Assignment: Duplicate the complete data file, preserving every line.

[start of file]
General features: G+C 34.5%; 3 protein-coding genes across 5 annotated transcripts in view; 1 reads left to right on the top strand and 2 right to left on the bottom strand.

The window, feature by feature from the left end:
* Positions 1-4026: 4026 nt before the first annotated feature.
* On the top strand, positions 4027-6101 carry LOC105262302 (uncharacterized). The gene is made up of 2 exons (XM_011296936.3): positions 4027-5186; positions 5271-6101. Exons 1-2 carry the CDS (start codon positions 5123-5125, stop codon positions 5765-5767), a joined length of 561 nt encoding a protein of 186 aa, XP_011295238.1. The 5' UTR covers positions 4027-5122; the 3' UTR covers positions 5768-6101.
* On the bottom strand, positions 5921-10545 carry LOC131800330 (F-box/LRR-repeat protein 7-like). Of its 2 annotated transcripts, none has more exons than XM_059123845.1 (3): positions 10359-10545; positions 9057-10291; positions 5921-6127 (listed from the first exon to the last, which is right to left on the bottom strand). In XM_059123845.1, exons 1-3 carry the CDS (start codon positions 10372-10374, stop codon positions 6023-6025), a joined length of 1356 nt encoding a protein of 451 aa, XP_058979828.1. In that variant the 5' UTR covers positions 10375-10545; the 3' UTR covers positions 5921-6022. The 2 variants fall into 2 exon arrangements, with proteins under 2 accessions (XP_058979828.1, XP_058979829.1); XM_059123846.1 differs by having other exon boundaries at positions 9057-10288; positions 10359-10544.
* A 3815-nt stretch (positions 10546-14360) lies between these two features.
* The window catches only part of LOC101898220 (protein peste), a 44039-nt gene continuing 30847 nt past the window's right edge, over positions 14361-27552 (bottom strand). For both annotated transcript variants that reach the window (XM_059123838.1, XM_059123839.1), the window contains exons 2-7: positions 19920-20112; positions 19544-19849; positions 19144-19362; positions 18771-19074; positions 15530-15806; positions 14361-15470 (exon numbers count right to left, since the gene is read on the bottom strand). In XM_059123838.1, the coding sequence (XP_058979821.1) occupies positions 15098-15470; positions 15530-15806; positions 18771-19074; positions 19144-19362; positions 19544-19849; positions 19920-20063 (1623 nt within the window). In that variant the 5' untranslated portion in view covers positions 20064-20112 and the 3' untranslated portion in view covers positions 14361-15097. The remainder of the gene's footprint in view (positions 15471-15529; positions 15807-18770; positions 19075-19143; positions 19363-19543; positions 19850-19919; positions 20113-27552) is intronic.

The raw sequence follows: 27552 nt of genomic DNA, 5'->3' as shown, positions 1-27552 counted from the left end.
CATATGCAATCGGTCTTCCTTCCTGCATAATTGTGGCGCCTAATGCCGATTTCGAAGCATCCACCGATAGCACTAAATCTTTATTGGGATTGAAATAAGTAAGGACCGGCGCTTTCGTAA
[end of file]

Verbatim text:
General features: G+C 34.5%; 3 protein-coding genes across 5 annotated transcripts in view; 1 reads left to right on the top strand and 2 right to left on the bottom strand.

The window, feature by feature from the left end:
* Positions 1-4026: 4026 nt before the first annotated feature.
* On the top strand, positions 4027-6101 carry LOC105262302 (uncharacterized). The gene is made up of 2 exons (XM_011296936.3): positions 4027-5186; positions 5271-6101. Exons 1-2 carry the CDS (start codon positions 5123-5125, stop codon positions 5765-5767), a joined length of 561 nt encoding a protein of 186 aa, XP_011295238.1. The 5' UTR covers positions 4027-5122; the 3' UTR covers positions 5768-6101.
* On the bottom strand, positions 5921-10545 carry LOC131800330 (F-box/LRR-repeat protein 7-like). Of its 2 annotated transcripts, none has more exons than XM_059123845.1 (3): positions 10359-10545; positions 9057-10291; positions 5921-6127 (listed from the first exon to the last, which is right to left on the bottom strand). In XM_059123845.1, exons 1-3 carry the CDS (start codon positions 10372-10374, stop codon positions 6023-6025), a joined length of 1356 nt encoding a protein of 451 aa, XP_058979828.1. In that variant the 5' UTR covers positions 10375-10545; the 3' UTR covers positions 5921-6022. The 2 variants fall into 2 exon arrangements, with proteins under 2 accessions (XP_058979828.1, XP_058979829.1); XM_059123846.1 differs by having other exon boundaries at positions 9057-10288; positions 10359-10544.
* A 3815-nt stretch (positions 10546-14360) lies between these two features.
* The window catches only part of LOC101898220 (protein peste), a 44039-nt gene continuing 30847 nt past the window's right edge, over positions 14361-27552 (bottom strand). For both annotated transcript variants that reach the window (XM_059123838.1, XM_059123839.1), the window contains exons 2-7: positions 19920-20112; positions 19544-19849; positions 19144-19362; positions 18771-19074; positions 15530-15806; positions 14361-15470 (exon numbers count right to left, since the gene is read on the bottom strand). In XM_059123838.1, the coding sequence (XP_058979821.1) occupies positions 15098-15470; positions 15530-15806; positions 18771-19074; positions 19144-19362; positions 19544-19849; positions 19920-20063 (1623 nt within the window). In that variant the 5' untranslated portion in view covers positions 20064-20112 and the 3' untranslated portion in view covers positions 14361-15097. The remainder of the gene's footprint in view (positions 15471-15529; positions 15807-18770; positions 19075-19143; positions 19363-19543; positions 19850-19919; positions 20113-27552) is intronic.

The raw sequence follows: 27552 nt of genomic DNA, 5'->3' as shown, positions 1-27552 counted from the left end.
CATATGCAATCGGTCTTCCTTCCTGCATAATTGTGGCGCCTAATGCCGATTTCGAAGCATCCACCGATAGCACTAAATCTTTATTGGGATTGAAATAAGTAAGGACCGGCGCTTTCGTAA